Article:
Death penalty fears for Wikileaks founder Julian Assange
Tuesday 11 January 2011
Lawyers for WikiLeaks founder Julian Assange said today they fear he could face execution in the United States if he is extradited to Sweden.
The 39-year-old whistleblower is wanted by the Swedish authorities over claims that he sexually assaulted two women during a visit to Stockholm in August.
But his defence team believe there is a "real risk" he could be extradited on to the US, where he could be detained in Guantanamo Bay or even face the death penalty.
The claim emerged in a skeleton argument released by Assange's lawyers in the wake of a preparatory legal hearing at Woolwich Crown Court.
Assange's legal team suggested that extraditing him to Sweden could breach Article 3 of the European Convention on Human Rights (ECHR), which bans torture.
They wrote: "It is submitted that there is a real risk that, if extradited to Sweden, the US will seek his extradition and/or illegal rendition to the USA, where there will be a risk of him being detained at Guantanamo Bay or elsewhere, in conditions which would breach Article 3 of the ECHR.
"Indeed, if Mr Assange were rendered to the USA without assurances that the death penalty would not be carried out, there is a real risk that he could be made subject to the death penalty."
Posted on the website of Assange's British solicitor, Mark Stephens, the legal documents attack the case for extradition by the Swedish authorities.
His legal team said the case is built on an "improper purpose" because the European Arrest Warrant appears to have been created to only question Assange, not necessarily prosecute him.
They added that "mere suspicion" should not create a request for extradition, adding: "A person's extradition should not be sought merely in order for him to be questioned."
Solicitors also questioned whether Gothenburg prosecutor Marianne Ny is able to issue an arrest warrant and said the Swedish authorities should arrange for him to be questioned in Britain.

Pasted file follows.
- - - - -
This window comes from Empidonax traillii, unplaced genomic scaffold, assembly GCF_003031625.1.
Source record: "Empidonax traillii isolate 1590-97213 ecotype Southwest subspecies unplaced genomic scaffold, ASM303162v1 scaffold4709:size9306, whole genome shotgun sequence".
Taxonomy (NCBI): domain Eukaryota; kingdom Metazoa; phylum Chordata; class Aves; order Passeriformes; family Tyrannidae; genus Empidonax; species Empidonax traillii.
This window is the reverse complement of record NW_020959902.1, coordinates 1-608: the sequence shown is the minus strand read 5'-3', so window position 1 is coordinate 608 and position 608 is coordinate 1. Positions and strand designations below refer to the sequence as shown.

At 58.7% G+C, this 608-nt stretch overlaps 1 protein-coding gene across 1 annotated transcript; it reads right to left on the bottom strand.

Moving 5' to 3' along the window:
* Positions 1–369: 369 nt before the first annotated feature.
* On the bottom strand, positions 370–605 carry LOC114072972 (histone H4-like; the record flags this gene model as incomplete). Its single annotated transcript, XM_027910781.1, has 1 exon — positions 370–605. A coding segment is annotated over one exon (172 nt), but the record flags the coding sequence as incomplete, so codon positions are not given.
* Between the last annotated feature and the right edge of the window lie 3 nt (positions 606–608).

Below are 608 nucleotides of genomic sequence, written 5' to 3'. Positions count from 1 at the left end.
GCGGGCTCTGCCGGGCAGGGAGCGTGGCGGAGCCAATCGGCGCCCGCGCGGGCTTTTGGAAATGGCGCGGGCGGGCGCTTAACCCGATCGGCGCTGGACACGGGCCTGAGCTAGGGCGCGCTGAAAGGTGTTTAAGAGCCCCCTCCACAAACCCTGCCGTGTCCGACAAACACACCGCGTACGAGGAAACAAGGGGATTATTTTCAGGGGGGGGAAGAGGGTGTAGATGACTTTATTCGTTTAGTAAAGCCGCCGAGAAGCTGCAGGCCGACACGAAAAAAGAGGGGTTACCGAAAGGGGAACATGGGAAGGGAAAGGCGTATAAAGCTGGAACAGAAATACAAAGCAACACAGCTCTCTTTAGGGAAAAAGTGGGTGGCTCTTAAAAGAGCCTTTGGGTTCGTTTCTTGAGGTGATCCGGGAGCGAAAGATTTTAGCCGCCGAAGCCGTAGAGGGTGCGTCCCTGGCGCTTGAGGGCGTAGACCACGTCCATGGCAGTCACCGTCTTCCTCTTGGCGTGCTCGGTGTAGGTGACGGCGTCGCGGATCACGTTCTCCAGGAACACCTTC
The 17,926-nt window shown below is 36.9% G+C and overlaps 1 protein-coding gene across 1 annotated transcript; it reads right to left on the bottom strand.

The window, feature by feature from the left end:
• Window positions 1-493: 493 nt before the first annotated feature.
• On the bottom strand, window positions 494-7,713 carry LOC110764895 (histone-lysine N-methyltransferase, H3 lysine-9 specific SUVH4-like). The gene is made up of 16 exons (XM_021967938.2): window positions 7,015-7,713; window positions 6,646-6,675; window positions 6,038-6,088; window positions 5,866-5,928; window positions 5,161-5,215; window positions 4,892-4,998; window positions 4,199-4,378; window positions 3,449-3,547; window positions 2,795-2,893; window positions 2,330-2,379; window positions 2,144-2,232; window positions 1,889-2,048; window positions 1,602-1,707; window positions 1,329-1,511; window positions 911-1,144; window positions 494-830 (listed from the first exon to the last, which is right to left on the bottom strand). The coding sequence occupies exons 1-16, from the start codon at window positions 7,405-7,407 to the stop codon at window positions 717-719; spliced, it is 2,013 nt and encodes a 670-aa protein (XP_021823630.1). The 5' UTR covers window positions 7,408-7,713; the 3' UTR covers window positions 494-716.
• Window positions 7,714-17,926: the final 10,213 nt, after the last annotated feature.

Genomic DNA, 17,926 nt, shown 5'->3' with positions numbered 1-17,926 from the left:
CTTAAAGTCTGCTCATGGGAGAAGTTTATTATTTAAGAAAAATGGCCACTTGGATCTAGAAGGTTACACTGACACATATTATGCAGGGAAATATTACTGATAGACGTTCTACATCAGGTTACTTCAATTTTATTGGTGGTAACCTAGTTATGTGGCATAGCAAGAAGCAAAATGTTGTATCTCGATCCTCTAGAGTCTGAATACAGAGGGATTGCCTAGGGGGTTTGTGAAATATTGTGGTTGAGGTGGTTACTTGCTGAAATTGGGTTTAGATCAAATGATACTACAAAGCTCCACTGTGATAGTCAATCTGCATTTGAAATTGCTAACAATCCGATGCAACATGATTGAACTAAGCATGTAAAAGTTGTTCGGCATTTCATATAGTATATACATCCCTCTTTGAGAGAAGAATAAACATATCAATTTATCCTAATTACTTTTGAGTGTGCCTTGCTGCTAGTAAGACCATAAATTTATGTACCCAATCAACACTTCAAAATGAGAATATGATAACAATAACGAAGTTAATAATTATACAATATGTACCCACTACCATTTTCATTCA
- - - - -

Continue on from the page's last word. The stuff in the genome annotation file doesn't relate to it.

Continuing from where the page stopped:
The skeleton argument focused on the claims of one of the alleged victims, including a text message in which the woman alleged she was "half asleep" at the time of the claimed assault.
Assange's solicitors complained they have not been given a copy of this message and claimed the Swedish authorities have inflated the allegation to suggest she was "fully asleep".
They said it was done "in order to support the making of a rape allegation" adding that: "This would in itself constitute prosecutorial abuse."
The paperwork goes on to attack Swedish prosecutors for failing to disclose other text messages between the two women which "speaks of revenge and of the opportunity to make lots of money".
The legal papers, drawn up by Geoffrey Robertson QC, claimed the Australian has been the victim of "illegal" or "corrupt" behaviour by the Swedish authorities.
Mr Robertson said his client's name was illegally leaked to the press, resulting in his "vilification throughout the world".
He also accused the Swedes of undertaking a "secret process" to restart the rape case after it was dropped by a prosecutor in Stockholm.
The legal document said Assange believes the extradition request has been issued to punish him for his political opinions.
Mr Robertson said there is a "real risk" that if brought to Sweden he could be extradited or illegally rendered to the United States.